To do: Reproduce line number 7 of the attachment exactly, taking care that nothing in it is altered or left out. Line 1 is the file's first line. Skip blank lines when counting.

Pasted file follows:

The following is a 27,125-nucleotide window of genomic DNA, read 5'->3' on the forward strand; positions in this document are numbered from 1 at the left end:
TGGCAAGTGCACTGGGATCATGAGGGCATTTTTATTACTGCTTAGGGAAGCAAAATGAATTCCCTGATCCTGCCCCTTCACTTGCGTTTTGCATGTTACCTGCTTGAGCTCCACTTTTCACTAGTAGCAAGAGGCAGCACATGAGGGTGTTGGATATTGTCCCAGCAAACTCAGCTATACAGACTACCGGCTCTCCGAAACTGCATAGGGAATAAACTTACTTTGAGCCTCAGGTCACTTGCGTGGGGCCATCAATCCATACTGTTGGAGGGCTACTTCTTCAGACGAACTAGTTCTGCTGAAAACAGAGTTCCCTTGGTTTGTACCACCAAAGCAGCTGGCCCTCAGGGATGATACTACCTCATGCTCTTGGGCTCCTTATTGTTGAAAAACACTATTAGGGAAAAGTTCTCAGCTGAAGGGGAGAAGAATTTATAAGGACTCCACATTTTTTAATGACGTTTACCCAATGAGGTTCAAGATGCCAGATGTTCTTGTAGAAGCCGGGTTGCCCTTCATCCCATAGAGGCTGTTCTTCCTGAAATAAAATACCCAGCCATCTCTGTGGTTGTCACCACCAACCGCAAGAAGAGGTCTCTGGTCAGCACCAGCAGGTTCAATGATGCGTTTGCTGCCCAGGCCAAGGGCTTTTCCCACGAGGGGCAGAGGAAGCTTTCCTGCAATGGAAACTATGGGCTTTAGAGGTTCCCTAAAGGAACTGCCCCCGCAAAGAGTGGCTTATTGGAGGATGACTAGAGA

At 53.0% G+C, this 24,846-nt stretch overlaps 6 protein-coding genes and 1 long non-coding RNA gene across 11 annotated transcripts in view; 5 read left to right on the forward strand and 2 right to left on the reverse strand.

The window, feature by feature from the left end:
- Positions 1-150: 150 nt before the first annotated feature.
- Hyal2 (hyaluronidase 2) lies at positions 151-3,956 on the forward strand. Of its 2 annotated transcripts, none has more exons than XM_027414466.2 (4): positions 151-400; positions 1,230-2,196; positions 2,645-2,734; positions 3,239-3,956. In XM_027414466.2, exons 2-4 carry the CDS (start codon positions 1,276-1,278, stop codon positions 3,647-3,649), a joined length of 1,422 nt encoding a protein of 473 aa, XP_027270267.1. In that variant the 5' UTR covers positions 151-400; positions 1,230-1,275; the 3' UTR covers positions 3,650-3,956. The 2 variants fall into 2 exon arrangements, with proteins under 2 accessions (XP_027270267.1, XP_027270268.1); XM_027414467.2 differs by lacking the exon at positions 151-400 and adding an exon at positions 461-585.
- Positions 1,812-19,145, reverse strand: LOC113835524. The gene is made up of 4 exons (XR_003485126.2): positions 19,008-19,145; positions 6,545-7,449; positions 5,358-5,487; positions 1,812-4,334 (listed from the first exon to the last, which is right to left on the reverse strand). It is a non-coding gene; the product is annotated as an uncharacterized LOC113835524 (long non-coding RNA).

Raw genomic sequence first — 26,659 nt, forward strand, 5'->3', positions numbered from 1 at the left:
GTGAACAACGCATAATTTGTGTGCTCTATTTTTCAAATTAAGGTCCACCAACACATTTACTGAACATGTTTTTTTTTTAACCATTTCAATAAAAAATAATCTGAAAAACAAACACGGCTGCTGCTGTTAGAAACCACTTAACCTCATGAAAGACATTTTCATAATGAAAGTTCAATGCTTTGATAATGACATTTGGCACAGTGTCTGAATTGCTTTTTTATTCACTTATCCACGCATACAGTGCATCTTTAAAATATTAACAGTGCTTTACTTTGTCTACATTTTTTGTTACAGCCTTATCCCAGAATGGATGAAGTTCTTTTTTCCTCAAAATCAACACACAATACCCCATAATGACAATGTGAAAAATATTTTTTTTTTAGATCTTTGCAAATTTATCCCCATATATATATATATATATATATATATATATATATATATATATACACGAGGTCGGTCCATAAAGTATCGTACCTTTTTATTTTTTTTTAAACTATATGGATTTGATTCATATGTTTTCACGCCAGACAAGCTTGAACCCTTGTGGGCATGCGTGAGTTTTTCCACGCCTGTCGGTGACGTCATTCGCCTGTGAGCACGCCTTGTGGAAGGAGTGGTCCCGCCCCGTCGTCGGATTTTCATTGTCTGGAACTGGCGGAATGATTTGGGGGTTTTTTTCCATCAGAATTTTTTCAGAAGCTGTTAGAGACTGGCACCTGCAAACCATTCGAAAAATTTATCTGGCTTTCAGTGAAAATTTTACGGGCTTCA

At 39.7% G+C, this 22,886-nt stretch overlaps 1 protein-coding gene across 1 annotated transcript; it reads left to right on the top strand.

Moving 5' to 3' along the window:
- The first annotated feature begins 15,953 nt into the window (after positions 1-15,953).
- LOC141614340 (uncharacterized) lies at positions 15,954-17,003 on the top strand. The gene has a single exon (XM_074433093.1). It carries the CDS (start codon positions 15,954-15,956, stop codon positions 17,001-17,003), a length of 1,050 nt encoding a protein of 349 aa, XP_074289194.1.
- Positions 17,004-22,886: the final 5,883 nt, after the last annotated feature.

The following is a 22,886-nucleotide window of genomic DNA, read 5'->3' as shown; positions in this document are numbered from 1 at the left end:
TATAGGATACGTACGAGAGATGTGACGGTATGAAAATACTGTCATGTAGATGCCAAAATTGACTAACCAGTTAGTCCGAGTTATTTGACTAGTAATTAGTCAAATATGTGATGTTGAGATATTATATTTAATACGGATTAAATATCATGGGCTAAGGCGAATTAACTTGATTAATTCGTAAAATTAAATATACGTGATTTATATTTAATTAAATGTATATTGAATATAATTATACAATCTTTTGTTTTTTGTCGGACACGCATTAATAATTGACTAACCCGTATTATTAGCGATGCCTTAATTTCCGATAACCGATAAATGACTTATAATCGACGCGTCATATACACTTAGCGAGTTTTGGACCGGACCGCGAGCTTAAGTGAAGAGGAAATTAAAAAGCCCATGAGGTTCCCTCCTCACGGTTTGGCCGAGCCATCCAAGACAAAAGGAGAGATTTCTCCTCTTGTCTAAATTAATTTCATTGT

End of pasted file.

- Positions 1,812-19,145, reverse strand: LOC113835524. The gene is made up of 4 exons (XR_003485126.2): positions 19,008-19,145; positions 6,545-7,449; positions 5,358-5,487; positions 1,812-4,334 (listed from the first exon to the last, which is right to left on the reverse strand). It is a non-coding gene; the product is annotated as an uncharacterized LOC113835524 (long non-coding RNA).